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New fingerprint system to tighten security

CUI JIA/ZHANG YAN
Updated: Feb 10,2017 7:22 AM     China Daily

China will start to collect fingerprints and capture facial images of foreign passport holders entering China at selected ports beginning on Feb 10 to tighten border security, a source in the Ministry of Public Security said on Feb 9.

Shenzhen Bao’an International Airport will be among those using the new policy before it is rolled out in other areas.

Border control authorities nationwide will fingerprint all foreign passport holders ages 14 to 70 by the end of the year. In addition to fingerprints, biometric data will also be collected, said the ministry source, who requested anonymity.

Fingerprint collection devices have been installed at the Shenzhen airport, and signs indicating the new policy have been put up to inform foreign travelers, the source said.

People holding diplomatic passports or beneficiaries of reciprocal agreements will not be required to provide fingerprints.

The move is an important way to strengthen entry and exit control, the source said.

Collecting and storing the fingerprints of arriving foreigners is already an international practice in many other countries, including the United States and Japan.

Authorities will ensure that the new system is efficient and does not result in unnecessary delays, the ministry said.

“Fingerprinting foreigners can significantly reduce the number of people entering China illegally with other people’s passports. They may look like the pictures on the passports, but their fingerprints will never match the passport holder,” said Zhang Jie, a professor at People’s Public Security University who specializes in the study of exit and entry policies.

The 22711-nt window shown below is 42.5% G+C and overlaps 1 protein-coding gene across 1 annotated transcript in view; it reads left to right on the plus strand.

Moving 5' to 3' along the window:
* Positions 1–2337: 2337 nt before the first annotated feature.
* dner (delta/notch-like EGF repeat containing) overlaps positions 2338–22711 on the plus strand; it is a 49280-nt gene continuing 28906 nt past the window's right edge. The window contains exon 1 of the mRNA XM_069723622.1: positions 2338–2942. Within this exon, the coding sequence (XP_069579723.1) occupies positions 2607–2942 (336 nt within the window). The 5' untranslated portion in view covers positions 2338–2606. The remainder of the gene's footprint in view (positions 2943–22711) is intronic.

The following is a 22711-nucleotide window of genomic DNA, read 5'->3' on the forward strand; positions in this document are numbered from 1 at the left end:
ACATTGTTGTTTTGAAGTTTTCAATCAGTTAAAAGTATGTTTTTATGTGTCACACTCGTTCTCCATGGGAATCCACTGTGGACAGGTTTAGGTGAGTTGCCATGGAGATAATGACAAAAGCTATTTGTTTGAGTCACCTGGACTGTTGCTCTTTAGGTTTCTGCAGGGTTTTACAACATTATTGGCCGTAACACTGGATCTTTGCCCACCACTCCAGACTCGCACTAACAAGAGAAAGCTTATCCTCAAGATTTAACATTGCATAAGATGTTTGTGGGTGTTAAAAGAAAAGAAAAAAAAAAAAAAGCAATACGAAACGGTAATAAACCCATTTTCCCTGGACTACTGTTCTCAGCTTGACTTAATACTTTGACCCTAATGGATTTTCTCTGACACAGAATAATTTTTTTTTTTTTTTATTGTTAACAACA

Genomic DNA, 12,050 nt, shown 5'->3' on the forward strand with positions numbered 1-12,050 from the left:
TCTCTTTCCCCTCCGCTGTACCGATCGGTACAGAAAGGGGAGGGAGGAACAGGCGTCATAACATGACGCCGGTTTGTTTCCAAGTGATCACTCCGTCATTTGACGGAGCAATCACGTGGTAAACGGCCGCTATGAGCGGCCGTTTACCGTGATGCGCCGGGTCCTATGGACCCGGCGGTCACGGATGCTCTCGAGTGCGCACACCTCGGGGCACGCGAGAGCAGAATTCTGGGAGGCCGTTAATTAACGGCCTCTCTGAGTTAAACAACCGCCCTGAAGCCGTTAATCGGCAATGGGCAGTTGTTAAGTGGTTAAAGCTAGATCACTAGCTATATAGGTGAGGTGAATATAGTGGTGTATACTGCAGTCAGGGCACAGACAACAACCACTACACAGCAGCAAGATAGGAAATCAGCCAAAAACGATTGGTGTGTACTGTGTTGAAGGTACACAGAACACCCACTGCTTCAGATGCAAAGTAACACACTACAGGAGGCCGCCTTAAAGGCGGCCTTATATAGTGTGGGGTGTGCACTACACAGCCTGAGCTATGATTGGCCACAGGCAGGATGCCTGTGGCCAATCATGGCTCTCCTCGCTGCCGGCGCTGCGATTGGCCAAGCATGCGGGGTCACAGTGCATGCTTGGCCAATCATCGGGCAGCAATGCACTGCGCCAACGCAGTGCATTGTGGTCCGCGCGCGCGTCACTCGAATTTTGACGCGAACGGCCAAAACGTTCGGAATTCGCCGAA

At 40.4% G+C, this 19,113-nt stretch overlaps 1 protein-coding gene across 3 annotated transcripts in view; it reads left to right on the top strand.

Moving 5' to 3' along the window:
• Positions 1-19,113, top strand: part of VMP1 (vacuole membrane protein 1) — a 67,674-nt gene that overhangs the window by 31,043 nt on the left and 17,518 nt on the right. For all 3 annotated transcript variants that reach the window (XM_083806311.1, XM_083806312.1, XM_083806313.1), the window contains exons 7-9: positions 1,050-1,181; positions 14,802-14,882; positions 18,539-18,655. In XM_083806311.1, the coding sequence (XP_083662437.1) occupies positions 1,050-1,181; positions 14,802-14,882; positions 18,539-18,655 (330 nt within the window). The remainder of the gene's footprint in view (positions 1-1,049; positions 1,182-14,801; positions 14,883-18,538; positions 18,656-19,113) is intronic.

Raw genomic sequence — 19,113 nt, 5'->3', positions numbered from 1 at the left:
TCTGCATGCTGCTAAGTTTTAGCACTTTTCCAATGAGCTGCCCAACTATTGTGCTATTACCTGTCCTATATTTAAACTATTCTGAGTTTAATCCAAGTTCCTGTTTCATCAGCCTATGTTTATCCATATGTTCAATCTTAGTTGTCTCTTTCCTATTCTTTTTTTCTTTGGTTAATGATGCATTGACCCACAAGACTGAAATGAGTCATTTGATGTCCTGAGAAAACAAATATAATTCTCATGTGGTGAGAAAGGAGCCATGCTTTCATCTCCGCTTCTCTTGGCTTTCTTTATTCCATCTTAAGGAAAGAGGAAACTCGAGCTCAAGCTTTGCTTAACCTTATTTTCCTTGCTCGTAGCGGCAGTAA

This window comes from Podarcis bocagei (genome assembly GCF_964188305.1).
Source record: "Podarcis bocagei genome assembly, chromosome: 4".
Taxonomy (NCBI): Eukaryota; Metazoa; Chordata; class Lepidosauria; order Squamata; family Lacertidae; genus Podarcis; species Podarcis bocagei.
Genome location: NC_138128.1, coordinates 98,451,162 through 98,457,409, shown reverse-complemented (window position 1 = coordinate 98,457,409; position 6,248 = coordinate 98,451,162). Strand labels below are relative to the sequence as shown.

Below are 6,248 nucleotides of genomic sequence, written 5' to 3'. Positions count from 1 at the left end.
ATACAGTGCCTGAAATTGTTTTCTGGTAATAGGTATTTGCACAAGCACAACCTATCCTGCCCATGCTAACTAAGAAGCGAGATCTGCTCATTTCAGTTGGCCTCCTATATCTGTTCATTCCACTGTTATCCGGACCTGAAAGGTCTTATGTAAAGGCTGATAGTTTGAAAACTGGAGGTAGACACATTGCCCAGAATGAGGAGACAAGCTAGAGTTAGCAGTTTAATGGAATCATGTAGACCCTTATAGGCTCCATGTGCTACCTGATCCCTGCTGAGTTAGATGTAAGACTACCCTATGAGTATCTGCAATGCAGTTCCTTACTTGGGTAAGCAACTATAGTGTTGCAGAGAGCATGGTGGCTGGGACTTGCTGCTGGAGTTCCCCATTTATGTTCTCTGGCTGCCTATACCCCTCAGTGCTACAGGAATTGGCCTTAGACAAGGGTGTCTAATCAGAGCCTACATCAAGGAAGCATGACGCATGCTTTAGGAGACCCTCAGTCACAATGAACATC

For regular travelers, the new system will shorten the time spent at border control because their identities can be quickly confirmed based on fingerprint information stored in the system, she said.

China has been focusing on further strengthening national security, and investing in the new system is a part of it, she said, adding that people entering China illegally are likely to work illegally and even get involved in criminal activities.

Foreign passport holders exited and entered China 76.3 million times last year, an increase of 47 percent from 2015. About 14.2 million who entered gave the reason as tourism, up by 72 percent from the previous year, according to data released by the ministry on Feb 9.

Border control authorities also caught 2,705 people exiting or entering China illegally last year, the ministry said.

“I don’t mind having my fingerprints collected at border control, because it is pretty common now,” said Michael Gall, a UK citizen who works in Beijing.

“I just hope authorities can inform foreigners in advance and let us know when busier airports in Beijing and Shanghai will implement the new policy.”

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